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Issue: DECLARE-TYPE-FREE (Version 6)

Here's a first pass at this writeup. I've convinced myself today that
the issue for type declarations is their extent, not their scope. 
Only name bindings have scope; type declarations don't introduce
name bindings, they only introduce constraints on those bindings, 
and the constraints are dynamic.

I better stop before I dig myself a bigger hole. This writeup
also attempts to fix some of the terminology of the "proposal"

If you like this, the writeup needs to be extended with JAR's 
examples of assignments that violate the declarations outside
of the scope but within the extent of the declaration, and should
say that they are "in error".

Issue:         DECLARE-TYPE-FREE
References:    CLtL p.158
Edit history:  Version 1, 18-Sep-88, Moon
               Version 2, 22-Sep-88, Moon
                (small edits to reflect mail discussion)
               Version 3, 22-Sep-88, Masinter
               Version 4, 27-Sep-88, JonL 
	       Version 5, 30-Sep-88, Masinter (cost to implementors)
	       Version 6, 06-Oct-88, Pitman (minor edits in Discussion)
	       Version 7,  5-Dec-88, Masinter (scope->extent)

Problem description:

  Section 9.2 of CLtL, p158, says that a declaration specifier like
  (TYPE type var1 var2 ...) "... affects only variable bindings".  
  Since declarations can occur in contexts other than establishing 
  "variable bindings", most people interpret this statement to mean 
  that type declarations not in such context are either (1) completely 
  to be ignored, or (2) invalid CL  syntax.  Thus both of the following 
  forms would be suspect in that the type declarations could not have 
  any effect:

    (if (and (typep x 'fixnum) (typep y 'fixnum))
	(locally (declare (fixnum x y))		    ;LOCALLY does not bind
	  ...algorithm using x and y...)	    ; any variables.
	...similar algorithm using x and y...)

    (let ((y 'foo))
      (setq y 10)
      (let ((x 5))				    ;'y' is not being bound in
        (declare (fixnum y))			    ; this particular context.
        (incf y)
         ...random algorithm...))

  Specify that a type declaration does not only "affect variable bindings";
  rather, type declarations are legal in all declarations; the interpretation
  of a type declaration is that, within the extent of the form containing
  the declaration, it is an error for the value of the declared variable not
  to be of the declared type.

  This is stronger constraint than what would be implied by wrapping
  a THE form around every reference to the variable, including modifying
 references by SETQ or SETF, and, for type declarations that also affect a 
 variable binding, around the computation of the initial value.


  This proposal enables optimizing compilers to make use of the otherwise
  ignored type information.  Many people have often asked  for it, and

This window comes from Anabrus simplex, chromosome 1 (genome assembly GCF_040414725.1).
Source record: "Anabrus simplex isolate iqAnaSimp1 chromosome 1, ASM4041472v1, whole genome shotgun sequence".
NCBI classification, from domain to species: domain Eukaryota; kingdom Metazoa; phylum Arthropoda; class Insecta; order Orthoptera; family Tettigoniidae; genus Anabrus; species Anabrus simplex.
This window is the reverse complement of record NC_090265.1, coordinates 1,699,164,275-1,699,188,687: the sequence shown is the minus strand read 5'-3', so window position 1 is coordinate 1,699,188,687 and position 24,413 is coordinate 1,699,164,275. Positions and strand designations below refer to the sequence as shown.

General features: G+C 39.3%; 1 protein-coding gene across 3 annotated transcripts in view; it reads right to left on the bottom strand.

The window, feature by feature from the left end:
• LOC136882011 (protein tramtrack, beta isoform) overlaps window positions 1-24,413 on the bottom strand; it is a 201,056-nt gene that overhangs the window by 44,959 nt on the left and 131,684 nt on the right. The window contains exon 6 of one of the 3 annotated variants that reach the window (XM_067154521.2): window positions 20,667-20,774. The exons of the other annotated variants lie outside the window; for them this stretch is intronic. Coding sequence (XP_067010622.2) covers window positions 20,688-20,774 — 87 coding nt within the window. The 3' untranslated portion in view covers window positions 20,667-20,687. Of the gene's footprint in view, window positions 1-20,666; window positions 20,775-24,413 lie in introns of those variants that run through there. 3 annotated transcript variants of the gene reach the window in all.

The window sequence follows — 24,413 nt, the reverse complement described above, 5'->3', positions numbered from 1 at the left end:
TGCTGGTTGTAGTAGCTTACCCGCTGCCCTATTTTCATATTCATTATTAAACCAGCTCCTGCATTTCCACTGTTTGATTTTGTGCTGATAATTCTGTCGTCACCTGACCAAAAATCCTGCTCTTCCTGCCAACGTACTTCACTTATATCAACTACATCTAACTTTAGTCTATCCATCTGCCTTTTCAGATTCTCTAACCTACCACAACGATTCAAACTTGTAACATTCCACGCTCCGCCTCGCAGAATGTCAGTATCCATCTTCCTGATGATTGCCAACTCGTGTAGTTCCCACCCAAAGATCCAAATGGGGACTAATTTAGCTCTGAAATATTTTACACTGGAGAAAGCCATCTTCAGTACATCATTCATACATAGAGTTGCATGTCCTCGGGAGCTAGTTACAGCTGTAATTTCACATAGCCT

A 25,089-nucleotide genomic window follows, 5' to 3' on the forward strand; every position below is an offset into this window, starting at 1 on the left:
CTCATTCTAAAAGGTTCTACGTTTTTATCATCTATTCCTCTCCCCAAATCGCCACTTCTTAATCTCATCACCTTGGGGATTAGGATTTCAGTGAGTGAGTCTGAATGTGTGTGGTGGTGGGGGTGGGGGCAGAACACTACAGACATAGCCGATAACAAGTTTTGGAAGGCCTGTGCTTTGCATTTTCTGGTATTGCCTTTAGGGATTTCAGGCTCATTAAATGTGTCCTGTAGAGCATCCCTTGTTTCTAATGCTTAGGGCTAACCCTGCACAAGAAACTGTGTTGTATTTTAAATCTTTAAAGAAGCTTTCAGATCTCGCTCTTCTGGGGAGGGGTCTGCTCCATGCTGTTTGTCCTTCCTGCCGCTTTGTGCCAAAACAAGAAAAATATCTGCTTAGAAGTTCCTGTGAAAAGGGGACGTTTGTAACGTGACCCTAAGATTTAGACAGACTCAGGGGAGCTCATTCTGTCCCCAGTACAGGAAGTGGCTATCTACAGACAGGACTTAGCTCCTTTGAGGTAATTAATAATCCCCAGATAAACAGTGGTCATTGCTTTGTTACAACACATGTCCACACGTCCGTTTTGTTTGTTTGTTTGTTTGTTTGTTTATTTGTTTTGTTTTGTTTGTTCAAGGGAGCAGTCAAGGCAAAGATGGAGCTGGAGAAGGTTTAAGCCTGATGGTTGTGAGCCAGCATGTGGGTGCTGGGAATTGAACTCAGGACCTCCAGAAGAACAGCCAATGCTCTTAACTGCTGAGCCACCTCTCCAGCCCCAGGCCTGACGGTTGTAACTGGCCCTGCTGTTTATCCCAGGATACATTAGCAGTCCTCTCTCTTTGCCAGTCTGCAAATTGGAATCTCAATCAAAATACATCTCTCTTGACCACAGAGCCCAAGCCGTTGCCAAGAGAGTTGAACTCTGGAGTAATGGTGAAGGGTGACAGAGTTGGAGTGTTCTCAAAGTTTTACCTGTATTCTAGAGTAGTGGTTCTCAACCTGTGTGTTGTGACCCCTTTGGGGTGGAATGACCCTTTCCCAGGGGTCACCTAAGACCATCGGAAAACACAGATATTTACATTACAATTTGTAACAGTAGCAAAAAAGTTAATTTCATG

there is no strong reason to forbid it.
Current practice:

  Lucid Common Lisp allows "free" type declarations;  under some 
  circumstances the compiler issues a warning message that such usage 
  is an extension to Common Lisp.

Cost to Implementors:

  Implementations that might currently warn about such declarations
  would have to remove the warning; otherwise, it is valid to ignore 
  type declarations.

Cost to Users:

  None, this is a compatible addition.

Cost of non-adoption:

  Common Lisp will be less self-consistent.


  Programmers will be able to use type declaration to express their
  intent, rather than having to manually insert THE wrappers around 
  every reference.


  It is a simpler interpretation for type declaration specifiers, with
  fewer special cases; hence reduces the number of exceptions in the


  This issue has been discussed at the Fort Collins X3J13 meeting in
  November 1987, and at length on the various electronic mailing lists.

  At least one current implementation is able to generate more efficient
  code when declarations are associated with a particular binding, since
  it then has the option to choose type-specific specialized storage for 
  the runtime value of the variable.  So, for example, 

      (let ((x v)) (declare (type float x)) (+ x x))

  is sometimes more efficient than

      (let ((x v)) (locally (declare (type float x)) (+ x x)))

  However, the local type declarations allowed by this proposal do
  provide some useful information, even if it is not the *most* useful.
  It is possible for a sufficiently "smart" compiler to infer the 
  equivalent of a "binding declaration" when it can ascertain that the 
  type of the binding value -- 'v' above -- is commensurate with the 
  type locally declared over the scope of usage of the variable.

  It may be useful for a compiler to issue a warning whenever it finds
  nested type declarations referring to the same variable and the
  intersection of the declared types is null.

  Documentation might want to discuss the style implications of
  nested declarations intersecting. The interesting cases are:
   - An inner declaration could be a subtype of an outer one.
     This is the most useful case and probably the only one to
     be encouraged in code written by humans. e.g.,
       (locally (declare (type number x))
         (locally (declare (type integer x))
	   ...use X as integer...))
   - An outer declaration could be a subtype of an inner one.
     This is useless but harmless. It might happen as the result
     of certain macro situations. e.g.,
       (locally (declare (type integer x))
	 (locally (declare (type number x))
	   ...use X as integer...))
   - Two types may only partially overlap. This would presumably
     happen only as the result of a macro expansion.
       (locally (declare (type fixnum x))
         (locally (declare (type (or bit package) x))
           ...use X as BIT...))

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